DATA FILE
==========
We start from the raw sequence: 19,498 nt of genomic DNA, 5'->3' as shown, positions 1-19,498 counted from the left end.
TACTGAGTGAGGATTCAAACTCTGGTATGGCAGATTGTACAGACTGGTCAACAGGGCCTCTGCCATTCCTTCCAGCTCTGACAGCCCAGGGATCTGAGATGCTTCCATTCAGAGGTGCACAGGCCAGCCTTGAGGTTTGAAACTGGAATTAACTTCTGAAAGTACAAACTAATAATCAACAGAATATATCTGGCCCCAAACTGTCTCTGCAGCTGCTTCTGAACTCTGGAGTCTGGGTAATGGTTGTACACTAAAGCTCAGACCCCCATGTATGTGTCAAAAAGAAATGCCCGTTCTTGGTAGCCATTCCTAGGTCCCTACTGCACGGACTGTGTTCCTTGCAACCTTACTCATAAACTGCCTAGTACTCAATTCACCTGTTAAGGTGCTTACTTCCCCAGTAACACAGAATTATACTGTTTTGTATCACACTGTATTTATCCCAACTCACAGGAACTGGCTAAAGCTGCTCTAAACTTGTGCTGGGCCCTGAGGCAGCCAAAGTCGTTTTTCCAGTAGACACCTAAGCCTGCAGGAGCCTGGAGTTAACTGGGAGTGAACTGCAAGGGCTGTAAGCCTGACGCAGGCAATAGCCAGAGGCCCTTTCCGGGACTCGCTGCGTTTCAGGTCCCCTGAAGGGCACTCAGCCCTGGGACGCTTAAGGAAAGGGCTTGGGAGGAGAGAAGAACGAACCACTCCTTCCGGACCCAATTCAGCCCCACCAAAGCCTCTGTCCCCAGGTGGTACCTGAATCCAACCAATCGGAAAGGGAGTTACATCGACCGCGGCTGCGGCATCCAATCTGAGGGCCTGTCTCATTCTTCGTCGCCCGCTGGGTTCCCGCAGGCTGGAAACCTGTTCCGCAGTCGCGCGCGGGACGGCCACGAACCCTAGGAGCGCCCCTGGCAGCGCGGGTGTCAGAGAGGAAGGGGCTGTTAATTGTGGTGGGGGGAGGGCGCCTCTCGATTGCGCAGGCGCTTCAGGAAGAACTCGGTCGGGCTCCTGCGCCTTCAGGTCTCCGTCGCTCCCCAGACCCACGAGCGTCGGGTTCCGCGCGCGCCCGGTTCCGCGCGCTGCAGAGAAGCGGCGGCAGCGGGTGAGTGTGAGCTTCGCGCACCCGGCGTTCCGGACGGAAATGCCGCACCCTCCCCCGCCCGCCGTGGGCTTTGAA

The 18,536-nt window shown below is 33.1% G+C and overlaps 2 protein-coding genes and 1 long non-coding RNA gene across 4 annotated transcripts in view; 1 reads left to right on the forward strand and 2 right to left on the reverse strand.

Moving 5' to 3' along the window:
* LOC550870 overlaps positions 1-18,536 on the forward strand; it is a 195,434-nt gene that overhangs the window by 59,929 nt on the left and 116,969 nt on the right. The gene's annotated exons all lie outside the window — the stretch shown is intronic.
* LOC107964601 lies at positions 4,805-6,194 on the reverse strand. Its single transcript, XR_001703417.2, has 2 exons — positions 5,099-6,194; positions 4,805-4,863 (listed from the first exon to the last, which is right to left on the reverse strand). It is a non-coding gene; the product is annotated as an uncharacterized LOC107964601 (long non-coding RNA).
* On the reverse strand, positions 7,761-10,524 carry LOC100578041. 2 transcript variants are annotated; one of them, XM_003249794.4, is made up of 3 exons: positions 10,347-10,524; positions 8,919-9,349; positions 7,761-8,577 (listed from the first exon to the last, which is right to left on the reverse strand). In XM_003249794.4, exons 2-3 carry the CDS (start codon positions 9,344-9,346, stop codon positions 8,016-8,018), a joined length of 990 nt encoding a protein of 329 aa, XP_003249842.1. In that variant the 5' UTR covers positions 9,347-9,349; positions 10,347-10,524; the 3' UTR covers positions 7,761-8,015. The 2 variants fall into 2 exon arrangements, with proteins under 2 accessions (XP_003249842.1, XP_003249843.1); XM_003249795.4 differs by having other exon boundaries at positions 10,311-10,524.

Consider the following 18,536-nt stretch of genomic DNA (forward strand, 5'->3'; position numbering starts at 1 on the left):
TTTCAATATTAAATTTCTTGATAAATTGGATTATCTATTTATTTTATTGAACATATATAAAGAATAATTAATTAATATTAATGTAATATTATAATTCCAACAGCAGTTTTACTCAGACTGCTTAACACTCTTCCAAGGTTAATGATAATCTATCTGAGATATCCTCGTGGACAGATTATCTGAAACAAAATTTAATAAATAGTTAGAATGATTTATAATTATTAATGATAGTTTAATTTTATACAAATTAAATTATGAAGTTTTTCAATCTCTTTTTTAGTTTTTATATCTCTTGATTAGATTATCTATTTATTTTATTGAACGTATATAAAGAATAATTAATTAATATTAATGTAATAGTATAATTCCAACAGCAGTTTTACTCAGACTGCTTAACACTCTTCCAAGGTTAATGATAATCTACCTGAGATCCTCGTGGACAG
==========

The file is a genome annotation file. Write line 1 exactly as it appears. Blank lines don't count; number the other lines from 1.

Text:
We start from the raw sequence: 19,498 nt of genomic DNA, 5'->3' as shown, positions 1-19,498 counted from the left end.